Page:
October 2019 News

The Valley Of Fear

11 October 2019
The Tribune
Rajesh Ramachandran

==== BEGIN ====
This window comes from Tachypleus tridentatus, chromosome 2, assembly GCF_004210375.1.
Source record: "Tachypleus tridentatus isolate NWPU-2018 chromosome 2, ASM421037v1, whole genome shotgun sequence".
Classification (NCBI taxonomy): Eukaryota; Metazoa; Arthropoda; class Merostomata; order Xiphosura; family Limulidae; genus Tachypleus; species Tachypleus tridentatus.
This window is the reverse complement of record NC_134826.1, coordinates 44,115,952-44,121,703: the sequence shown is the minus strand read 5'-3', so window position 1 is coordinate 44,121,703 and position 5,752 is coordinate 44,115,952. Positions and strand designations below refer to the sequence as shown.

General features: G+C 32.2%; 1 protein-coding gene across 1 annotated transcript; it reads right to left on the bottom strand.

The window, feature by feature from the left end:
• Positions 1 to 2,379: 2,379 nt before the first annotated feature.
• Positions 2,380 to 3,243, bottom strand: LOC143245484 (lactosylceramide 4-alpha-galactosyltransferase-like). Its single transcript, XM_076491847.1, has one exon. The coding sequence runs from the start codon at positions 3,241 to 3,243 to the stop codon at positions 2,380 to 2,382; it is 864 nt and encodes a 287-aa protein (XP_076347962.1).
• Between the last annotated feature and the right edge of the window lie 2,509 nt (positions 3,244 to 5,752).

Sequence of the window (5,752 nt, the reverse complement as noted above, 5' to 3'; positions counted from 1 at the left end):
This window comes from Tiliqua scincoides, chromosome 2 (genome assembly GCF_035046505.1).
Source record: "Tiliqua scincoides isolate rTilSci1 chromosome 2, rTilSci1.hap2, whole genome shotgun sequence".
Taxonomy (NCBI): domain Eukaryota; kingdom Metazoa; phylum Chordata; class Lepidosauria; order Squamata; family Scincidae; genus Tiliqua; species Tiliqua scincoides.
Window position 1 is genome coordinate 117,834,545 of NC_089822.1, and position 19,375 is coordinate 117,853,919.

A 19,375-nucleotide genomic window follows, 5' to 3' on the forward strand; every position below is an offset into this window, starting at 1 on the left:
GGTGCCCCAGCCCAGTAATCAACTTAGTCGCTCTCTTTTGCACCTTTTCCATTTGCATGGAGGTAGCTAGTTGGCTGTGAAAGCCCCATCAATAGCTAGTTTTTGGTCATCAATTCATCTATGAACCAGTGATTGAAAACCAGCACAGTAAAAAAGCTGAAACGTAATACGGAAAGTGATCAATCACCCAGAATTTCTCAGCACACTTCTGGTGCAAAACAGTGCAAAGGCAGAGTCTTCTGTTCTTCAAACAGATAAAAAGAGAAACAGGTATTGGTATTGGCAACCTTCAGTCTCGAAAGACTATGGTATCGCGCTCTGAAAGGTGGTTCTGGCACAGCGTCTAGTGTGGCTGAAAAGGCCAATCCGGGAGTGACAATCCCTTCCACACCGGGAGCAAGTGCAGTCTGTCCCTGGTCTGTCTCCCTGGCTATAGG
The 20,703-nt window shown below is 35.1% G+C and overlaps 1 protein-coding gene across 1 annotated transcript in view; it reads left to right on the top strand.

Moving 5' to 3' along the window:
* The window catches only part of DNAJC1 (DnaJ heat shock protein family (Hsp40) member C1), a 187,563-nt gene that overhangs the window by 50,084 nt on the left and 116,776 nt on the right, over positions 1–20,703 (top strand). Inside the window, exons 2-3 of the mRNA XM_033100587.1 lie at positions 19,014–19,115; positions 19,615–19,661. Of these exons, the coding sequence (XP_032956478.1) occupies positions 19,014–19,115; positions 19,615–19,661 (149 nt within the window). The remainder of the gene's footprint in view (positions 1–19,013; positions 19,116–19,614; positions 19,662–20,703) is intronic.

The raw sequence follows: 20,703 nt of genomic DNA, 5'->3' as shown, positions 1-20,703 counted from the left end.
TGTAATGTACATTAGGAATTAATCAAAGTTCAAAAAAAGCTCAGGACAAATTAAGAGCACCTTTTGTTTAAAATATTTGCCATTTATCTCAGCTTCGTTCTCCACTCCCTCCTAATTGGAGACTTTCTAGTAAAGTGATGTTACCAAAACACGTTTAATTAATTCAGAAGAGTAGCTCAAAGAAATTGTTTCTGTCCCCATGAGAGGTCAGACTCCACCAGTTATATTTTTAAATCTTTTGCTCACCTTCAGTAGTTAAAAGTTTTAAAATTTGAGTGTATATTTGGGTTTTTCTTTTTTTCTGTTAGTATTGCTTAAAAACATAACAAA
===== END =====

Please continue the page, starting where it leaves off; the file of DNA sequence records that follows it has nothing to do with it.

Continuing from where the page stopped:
Srinagar: No visit is ever pleasant when Srinagar is under the shadow of the gun. This time around, after two months of the lockdown, there was an eerie normalcy in the Valley. It was indeed 'abnormally normal', as a senior officer put it while talking about the bustling Sunday market last week. J&K as a whole and the Valley in particular are in the throes of transformation. But unlike in the past, there are only a few visible signs of this transition. There are no protests, no restrictions on movement, at least in Srinagar city, and life appears to run its calm, serene course. But the glowing autumn sun doesn't deceive the sense of defeat in the air. Most Kashmiris are yet to give expression to their response to the abrogation of Article 370 and the decision to turn the state into a UT. Ordinary folks say they are still in shock, separatists want weapons to fight the Indian State, even more radical ones are looking at the possibility of an Indo-Pak war - but they all believe that there is no point in pelting stones to invite bullets. This, in a way, is a turning point in the lives of the Kashmiris. There is, probably for the first time, a feeling of futility in inviting repression and a great fear of the unknown, which has triggered the technique of protest by shopkeepers to open their shops early, shut them during the official working hours, and open them, if needed, again in the evening. A lot of shopkeepers have taken their wares to the pavements to the Sunday market, which is now almost a week-long affair in the capital city. Is it a spontaneous shutdown by shopkeepers or are they being threatened by overground workers of militant groups? Well, the truth in the Valley is always somewhere in between. There are reports of overground militants identifying certain shops by putting a mark on them, and also a whisper campaign about the 'advisory' of timings to open and shut the shops. But the people are also willing to sacrifice a portion of their income to make a statement. There are orchard owners and apple farmers, even among cops, who are willing to let their apples rot to register their passive protest. There is unreserved, popular anger over the communications clampdown. When the most basic need to remain connected with the rest of the world is hit so completely, that too in the era of OTPs (one-time passwords) and mobile authentication for any kind of transaction, there is no debate on Article 370; there is only angst and anxiety over getting punished by New Delhi. That to a large extent explains the queer quietude. The worst aspect of the lockdown is that this fear has gripped everyone, including the huge pro-India constituency. The detention of former chief ministers Farooq Abdullah and Omar Abdullah, the greatest champions of the Indian State, has deepened the despair among those who have fought the separatists all through - serving and retired officials and political activists. The Abdullahs' detention has made their position untenable and uncertain. And some of the so-called grassroots workers who are now being projected as the next line of political leadership - after being picked up from the panchayats - are allegedly holed up in hotels in Srinagar, scared of returning to their villages. These panchayat-level, hand-picked novices cannot fill the political vacuum. And every passing day of detention of the top political leaders of the state is a day lost in repairing the umbilical cord and assuaging the hurt of the Kashmiris. Thus, the greatest threat to the Indian State now is the possibility of losing its most important constituency in the Valley and it seems counterproductive to create new leaders, marginalising or attacking the legitimate ones. The very approach of slamming this leadership as corrupt or status-quoist, which has to be wholly uprooted, appears terribly misconceived. They have been the elected representatives of the Kashmiris for a very long time and their detention only discredits mainstream politics and Indian democracy. From the security point of view, the detentions, transfer of inmates to jails outside the state, massive deployment of forces and the proactive approach on the LoC to neutralise infiltrators pushed across by Pakistan have yielded spectacular results, with this summer being one of the calmest in recent times. The security forces have done their best to ensure that violence doesn't erupt, but this calm could be deceptive as there is widespread apprehension of escalation of violence amongst Srinagar's residents. This thinking is partly promoted by the separatists and their handlers across the borders, but is also the result of a vacuum in political activism. A two-year-long delimitation process without an elected government - if it happens, as people fear -will be a godsend for the Pakistan deep state and the Islamist secessionists. Every day without a legitimate, elected government is an open invitation to the militants to dominate the mindscape of the people. It further gives the Islamists an opportunity to convince the people that the entire exercise of scrapping Article 370 was to do away with Article 35-A and thereby turn Kashmir into a Muslim-minority region. The retelling of these fears will assume proportions of a new sub-national narrative, which will eat into the innards of sanity, leaving society crippled against the criminals within. Competitive, mainstream politics is the only antidote to extremist violence and the sooner it is rung in, the better for all stakeholders. Till then, the Kashmiris should not be blamed if they don't feel they too are Indian citizens.